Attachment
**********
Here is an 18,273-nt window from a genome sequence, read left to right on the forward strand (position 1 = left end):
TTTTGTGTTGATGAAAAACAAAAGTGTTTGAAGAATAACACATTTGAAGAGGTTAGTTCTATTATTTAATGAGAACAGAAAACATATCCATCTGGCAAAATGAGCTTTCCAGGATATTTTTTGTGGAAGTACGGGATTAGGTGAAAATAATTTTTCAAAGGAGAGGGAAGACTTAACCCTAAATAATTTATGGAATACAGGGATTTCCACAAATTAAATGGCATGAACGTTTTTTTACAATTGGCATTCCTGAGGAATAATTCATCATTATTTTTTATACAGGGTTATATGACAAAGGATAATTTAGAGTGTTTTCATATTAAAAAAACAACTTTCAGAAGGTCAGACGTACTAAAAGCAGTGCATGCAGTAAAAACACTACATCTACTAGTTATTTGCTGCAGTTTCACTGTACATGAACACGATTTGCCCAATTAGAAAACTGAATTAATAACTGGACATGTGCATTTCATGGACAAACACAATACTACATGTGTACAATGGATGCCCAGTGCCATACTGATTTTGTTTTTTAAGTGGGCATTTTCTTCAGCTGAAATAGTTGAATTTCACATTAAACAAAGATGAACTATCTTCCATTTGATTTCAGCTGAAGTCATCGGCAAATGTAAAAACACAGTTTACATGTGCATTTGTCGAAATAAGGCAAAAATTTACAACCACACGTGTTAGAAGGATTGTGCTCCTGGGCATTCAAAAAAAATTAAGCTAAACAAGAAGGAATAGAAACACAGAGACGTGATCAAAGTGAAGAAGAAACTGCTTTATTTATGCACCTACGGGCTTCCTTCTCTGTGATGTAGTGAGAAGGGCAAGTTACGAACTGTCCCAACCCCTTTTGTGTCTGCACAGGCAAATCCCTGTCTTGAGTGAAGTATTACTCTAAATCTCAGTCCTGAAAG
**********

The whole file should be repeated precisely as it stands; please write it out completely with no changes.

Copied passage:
Here is an 18,273-nt window from a genome sequence, read left to right on the forward strand (position 1 = left end):
TTTTGTGTTGATGAAAAACAAAAGTGTTTGAAGAATAACACATTTGAAGAGGTTAGTTCTATTATTTAATGAGAACAGAAAACATATCCATCTGGCAAAATGAGCTTTCCAGGATATTTTTTGTGGAAGTACGGGATTAGGTGAAAATAATTTTTCAAAGGAGAGGGAAGACTTAACCCTAAATAATTTATGGAATACAGGGATTTCCACAAATTAAATGGCATGAACGTTTTTTTACAATTGGCATTCCTGAGGAATAATTCATCATTATTTTTTATACAGGGTTATATGACAAAGGATAATTTAGAGTGTTTTCATATTAAAAAAACAACTTTCAGAAGGTCAGACGTACTAAAAGCAGTGCATGCAGTAAAAACACTACATCTACTAGTTATTTGCTGCAGTTTCACTGTACATGAACACGATTTGCCCAATTAGAAAACTGAATTAATAACTGGACATGTGCATTTCATGGACAAACACAATACTACATGTGTACAATGGATGCCCAGTGCCATACTGATTTTGTTTTTTAAGTGGGCATTTTCTTCAGCTGAAATAGTTGAATTTCACATTAAACAAAGATGAACTATCTTCCATTTGATTTCAGCTGAAGTCATCGGCAAATGTAAAAACACAGTTTACATGTGCATTTGTCGAAATAAGGCAAAAATTTACAACCACACGTGTTAGAAGGATTGTGCTCCTGGGCATTCAAAAAAAATTAAGCTAAACAAGAAGGAATAGAAACACAGAGACGTGATCAAAGTGAAGAAGAAACTGCTTTATTTATGCACCTACGGGCTTCCTTCTCTGTGATGTAGTGAGAAGGGCAAGTTACGAACTGTCCCAACCCCTTTTGTGTCTGCACAGGCAAATCCCTGTCTTGAGTGAAGTATTACTCTAAATCTCAGTCCTGAAAG